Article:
Don’t take sales training too literal….You’ll never make it out alive

We all have those moments in our careers that we look back on and think, “What the heck was I thinking?”  When I have those moments of reflection, or when talking with a group, there is one particular story that comes to mind.

I was just a few weeks into my Sandler Sales training and loving every minute of it.  I had never been in formal business to business sales before coming to this company let alone had any type of formal sales training.  To this point, I had been running fitness facilities and selling personal training and gym memberships.  For some reason, this isn’t looked at as professional selling, so training is extremely lacking.  Since coming to my new company, I had been out in the field getting my teeth kicked in.  I would cold call, set meetings and then leave without any business.  This sales training would be the difference.  I now had the tools and skills needed to be a killer….. or so I thought.

I had set a meeting after completing my first few weeks of training with a bottle closure company in East Tennessee and was ready to dominate.  Sitting in the parking lot, I reviewed all of my training material and began writing down all of the questions I wanted to ask.  My quiver was beginning to fill up, but I wasn’t done.  I was going to shove every question, reverse, up front contract and clear future I could into my arsenal.  I had no doubt that I would walk away with a PO for everything.  NO DOUBT!

I walked into the meeting with a swagger unlike ever before.  Picking up the phone, my confidence oozed and I called Gary.  He had no idea what was about to happen to him.  He had never met a salesman like me….. I still don’t think he has.

The meeting started and Gary asked an associate to join him.  We were going to be discussing his janitorial supplies and maybe some packaging products.  I however, planned to not discuss a single thing about my company.  You see, according to my training, it’s not about me, it’s about the customer.  I started unleashing my barrage of questions.

“How many employees do you guys have?”

“How often are you placing orders for these supplies?”

“If there was one thing you could have your current supplier do better, what would that be?”

I was rolling.  I have never asked such great, in depth questions.  Up to this point, I was a rock star.  Then, Gary started asking me questions.  I was prepared though.  You see, Sandler teaches a great strategy called reversing and negative reversing.  Time to unleash the Sandler beast.

“So Jonathan, do you work with a lot of companies like ours in the area?”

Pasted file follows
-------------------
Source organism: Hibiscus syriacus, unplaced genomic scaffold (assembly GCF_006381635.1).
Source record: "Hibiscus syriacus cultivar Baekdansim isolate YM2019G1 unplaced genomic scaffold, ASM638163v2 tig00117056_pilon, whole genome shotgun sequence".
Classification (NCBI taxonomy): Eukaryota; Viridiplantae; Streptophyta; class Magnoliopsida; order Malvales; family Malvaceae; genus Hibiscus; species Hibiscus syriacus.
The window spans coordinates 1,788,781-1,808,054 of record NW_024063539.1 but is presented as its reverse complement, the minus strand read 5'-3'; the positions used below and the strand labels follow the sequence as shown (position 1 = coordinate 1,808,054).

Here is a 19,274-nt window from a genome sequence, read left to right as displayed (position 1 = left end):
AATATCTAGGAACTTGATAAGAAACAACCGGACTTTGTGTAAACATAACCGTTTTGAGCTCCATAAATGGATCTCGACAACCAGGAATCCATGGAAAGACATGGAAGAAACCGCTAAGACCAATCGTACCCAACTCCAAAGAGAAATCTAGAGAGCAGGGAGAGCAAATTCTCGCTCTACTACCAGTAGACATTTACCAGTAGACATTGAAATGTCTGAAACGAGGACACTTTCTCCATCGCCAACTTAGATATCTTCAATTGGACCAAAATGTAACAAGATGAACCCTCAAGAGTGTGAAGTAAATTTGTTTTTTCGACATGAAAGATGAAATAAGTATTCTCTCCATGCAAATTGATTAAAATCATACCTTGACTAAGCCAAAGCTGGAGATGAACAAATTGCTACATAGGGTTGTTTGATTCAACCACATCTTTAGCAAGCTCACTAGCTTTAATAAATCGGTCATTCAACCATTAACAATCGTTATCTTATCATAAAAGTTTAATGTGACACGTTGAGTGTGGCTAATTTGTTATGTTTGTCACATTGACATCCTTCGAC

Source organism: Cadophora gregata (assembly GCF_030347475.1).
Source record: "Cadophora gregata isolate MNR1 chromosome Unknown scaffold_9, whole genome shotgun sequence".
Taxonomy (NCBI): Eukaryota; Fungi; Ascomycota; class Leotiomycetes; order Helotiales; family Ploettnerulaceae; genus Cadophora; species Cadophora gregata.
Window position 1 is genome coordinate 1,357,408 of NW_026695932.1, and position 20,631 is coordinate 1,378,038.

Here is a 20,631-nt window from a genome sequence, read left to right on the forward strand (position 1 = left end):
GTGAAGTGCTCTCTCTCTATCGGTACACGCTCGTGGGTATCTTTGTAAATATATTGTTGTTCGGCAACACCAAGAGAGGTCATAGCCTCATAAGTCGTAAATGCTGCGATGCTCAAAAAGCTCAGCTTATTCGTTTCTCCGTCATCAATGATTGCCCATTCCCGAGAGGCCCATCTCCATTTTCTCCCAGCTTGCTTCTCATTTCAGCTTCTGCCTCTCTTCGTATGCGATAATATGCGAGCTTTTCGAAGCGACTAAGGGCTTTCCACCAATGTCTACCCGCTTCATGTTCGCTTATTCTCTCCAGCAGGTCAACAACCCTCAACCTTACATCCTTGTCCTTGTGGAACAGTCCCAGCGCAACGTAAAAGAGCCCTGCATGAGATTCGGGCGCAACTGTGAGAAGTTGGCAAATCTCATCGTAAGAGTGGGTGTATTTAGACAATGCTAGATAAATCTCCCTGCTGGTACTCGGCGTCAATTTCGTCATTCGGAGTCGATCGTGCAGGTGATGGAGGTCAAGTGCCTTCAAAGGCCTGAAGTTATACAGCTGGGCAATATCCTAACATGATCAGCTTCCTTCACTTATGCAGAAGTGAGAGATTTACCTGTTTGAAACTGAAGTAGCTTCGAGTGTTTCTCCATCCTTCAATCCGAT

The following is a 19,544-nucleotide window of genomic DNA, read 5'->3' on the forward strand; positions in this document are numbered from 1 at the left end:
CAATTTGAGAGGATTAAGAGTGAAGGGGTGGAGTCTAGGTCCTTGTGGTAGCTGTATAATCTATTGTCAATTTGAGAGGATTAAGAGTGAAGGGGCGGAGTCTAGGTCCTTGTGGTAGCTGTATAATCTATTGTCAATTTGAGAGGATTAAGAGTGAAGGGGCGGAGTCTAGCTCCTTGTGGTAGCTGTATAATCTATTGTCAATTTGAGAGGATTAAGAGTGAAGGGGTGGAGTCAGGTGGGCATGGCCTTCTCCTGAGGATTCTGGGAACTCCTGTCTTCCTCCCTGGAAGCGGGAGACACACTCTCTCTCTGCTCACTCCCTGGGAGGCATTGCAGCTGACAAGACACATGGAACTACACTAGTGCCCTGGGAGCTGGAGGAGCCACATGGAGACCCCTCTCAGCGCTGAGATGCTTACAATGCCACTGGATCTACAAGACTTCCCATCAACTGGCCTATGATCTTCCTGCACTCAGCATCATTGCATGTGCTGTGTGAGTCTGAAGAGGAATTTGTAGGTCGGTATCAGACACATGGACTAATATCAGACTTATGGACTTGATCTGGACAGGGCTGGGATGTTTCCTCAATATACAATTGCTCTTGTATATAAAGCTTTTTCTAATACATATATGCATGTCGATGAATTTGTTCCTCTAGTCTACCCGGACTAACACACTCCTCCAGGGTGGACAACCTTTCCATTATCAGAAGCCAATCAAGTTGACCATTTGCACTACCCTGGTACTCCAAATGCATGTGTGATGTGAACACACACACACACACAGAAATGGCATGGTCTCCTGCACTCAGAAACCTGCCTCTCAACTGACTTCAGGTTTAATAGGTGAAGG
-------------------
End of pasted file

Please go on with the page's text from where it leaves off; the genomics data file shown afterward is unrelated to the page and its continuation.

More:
” We work with a lot of companies Gary, is there one in particular you are wanting to ask about?”

“Not really, just curious.  Do you guys only do janitorial supplies or anything else?”

“That’s a great question Gary, is there something else you were hoping we did?”

By now, you can see where this is heading.  I was holding strong.  I wasn’t going to answer a single question that could potentially disqualify me.  Gary wasn’t going to trick me.  I was in control.

After about 10 minutes of this.  It began to get a little more aggressive.

“Jonathan, do you even know what your company does?”

” Gary, is there something you hoped I knew about my company that I haven’t told you?”

“Well Jonathan, you haven’t told me anything about your company.  I’m not even sure why you are here”

“That’s a great point Gary, if I remember correctly, you invited me in for this meeting.  Why am I here?”

“Are you kidding me Jonathan?  I think this meeting is over.  It has been a complete waste of time.”

You see, any normal person would have given up by now or caved.  Not me.  I’m committed.  You see, in Sandler, they teach you that when someone says the meeting is over, this is your chance to start selling.

“Oh man Gary, I’m so glad you said that.  Now that the meeting is over (perfect Sandler set up), do you mind if I ask you a question?”

“What?”

“Why am I here?”

“Huh”

“Why did you agree to schedule this meeting?  Was there something you were hoping to get out of it?”

“Are you s**tting me man?  Please leave.  Seriously man, get out!”

As I was being escorted out of the building, I couldn’t help but wonder where I went wrong.  I had used every technique I had learned during Sandler training perfectly.  I reversed, negative reversed, used up front contracts and didn’t spill my candy in the lobby.  How did this not work out perfectly.

I went back and sat in my car and called my manager and explained everything that just happened.  Half way through the story, I could here him laughing hysterically.  He was amazed at how I had taken my sales training so literally and continued to stick with it even after Gary said the meeting was over.

What I learned that day proved to be invaluable.  I have been through several sales trainings, read several books and even developed my own way of doing things, but I always tell anyone I work with, that you can’t take sales training to literal.  There are going to be bits and pieces that stick and others that might not fit with the natural order of the person using the training, or the environment in which you sell.  We all have our own personalities and we have to take away what best fits our situations from everything we learn and then apply it.  I realized that I couldn’t take everything from Sandler literal and at some point, had to answer a question.  Today, I still use reversing, even negative reversing, but typically in context with the flow of the conversation.

I was right about one thing however.  To this day, I’m not sure if Gary has ever met a salesman quite like me….. (face to palm)

Don’t just be a sales professional.  Be a professional at sales!

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